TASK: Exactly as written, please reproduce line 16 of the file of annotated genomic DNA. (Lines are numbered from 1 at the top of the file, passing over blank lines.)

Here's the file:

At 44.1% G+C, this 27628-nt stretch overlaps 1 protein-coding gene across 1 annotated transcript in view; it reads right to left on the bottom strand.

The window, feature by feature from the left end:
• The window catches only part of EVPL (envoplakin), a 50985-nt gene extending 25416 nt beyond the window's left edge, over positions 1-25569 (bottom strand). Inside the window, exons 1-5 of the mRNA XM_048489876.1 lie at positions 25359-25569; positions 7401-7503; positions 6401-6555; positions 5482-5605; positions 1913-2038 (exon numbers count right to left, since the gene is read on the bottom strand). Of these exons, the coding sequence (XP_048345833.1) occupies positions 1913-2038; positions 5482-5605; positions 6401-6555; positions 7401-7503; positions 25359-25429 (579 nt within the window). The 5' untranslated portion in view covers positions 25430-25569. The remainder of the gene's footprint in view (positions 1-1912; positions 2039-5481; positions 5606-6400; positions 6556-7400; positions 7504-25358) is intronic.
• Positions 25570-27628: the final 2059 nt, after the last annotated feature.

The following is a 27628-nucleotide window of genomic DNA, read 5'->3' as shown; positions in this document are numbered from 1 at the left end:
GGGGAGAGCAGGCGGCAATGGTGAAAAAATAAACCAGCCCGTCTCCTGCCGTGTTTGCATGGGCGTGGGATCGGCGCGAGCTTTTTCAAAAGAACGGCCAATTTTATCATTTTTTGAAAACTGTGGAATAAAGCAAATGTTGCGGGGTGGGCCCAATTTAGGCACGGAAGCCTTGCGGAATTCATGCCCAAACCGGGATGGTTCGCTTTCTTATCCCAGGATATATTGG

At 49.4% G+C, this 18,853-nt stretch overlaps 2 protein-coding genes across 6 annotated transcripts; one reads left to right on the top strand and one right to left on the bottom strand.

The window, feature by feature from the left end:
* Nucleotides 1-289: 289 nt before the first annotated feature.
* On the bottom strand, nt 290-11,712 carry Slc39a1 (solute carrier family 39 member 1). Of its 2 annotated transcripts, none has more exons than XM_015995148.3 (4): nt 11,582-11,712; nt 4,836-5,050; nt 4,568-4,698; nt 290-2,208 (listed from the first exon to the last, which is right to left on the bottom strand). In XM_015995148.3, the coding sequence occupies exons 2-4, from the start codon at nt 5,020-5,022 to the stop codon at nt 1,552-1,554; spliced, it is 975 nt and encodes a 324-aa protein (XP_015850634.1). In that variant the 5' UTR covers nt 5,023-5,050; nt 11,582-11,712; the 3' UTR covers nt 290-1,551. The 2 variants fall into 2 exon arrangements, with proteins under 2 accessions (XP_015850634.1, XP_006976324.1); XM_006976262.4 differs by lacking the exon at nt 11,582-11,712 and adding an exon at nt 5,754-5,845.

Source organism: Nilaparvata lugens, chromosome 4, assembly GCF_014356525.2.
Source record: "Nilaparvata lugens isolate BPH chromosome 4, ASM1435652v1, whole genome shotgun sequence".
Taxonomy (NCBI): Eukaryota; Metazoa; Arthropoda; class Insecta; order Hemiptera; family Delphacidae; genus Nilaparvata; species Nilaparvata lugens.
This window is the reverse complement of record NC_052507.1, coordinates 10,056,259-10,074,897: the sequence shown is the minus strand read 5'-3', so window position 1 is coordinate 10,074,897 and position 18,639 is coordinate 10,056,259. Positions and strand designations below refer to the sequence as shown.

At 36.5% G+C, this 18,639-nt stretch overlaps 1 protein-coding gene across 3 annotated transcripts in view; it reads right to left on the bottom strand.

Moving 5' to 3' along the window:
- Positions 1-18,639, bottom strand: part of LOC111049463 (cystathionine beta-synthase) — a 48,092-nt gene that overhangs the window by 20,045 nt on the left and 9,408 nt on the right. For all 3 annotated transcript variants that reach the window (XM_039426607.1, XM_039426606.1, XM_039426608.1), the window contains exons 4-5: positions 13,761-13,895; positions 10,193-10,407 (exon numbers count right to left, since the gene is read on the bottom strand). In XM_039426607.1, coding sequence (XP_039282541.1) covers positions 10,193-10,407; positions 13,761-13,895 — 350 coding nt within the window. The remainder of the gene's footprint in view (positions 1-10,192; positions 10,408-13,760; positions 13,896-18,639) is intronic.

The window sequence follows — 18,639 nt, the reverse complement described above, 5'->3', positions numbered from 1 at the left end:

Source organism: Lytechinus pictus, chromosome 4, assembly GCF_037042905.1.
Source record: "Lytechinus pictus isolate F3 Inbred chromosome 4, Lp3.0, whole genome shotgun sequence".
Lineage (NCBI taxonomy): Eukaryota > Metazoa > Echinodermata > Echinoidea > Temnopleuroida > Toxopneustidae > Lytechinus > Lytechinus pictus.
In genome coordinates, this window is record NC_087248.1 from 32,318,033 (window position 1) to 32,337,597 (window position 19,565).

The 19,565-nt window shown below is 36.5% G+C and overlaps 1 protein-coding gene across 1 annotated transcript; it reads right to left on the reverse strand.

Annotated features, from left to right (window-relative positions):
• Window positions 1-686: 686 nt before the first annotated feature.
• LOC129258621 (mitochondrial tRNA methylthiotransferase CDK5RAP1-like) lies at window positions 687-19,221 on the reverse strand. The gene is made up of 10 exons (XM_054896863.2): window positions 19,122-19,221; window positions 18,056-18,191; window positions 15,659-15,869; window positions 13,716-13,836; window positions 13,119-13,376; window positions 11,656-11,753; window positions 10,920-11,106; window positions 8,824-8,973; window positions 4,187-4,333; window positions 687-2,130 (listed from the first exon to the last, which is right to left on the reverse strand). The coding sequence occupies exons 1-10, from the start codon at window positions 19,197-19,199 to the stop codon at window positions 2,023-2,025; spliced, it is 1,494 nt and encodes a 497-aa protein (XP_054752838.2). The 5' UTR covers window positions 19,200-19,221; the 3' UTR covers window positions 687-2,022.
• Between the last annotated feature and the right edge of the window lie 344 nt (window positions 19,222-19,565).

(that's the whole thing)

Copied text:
Moving 5' to 3' along the window: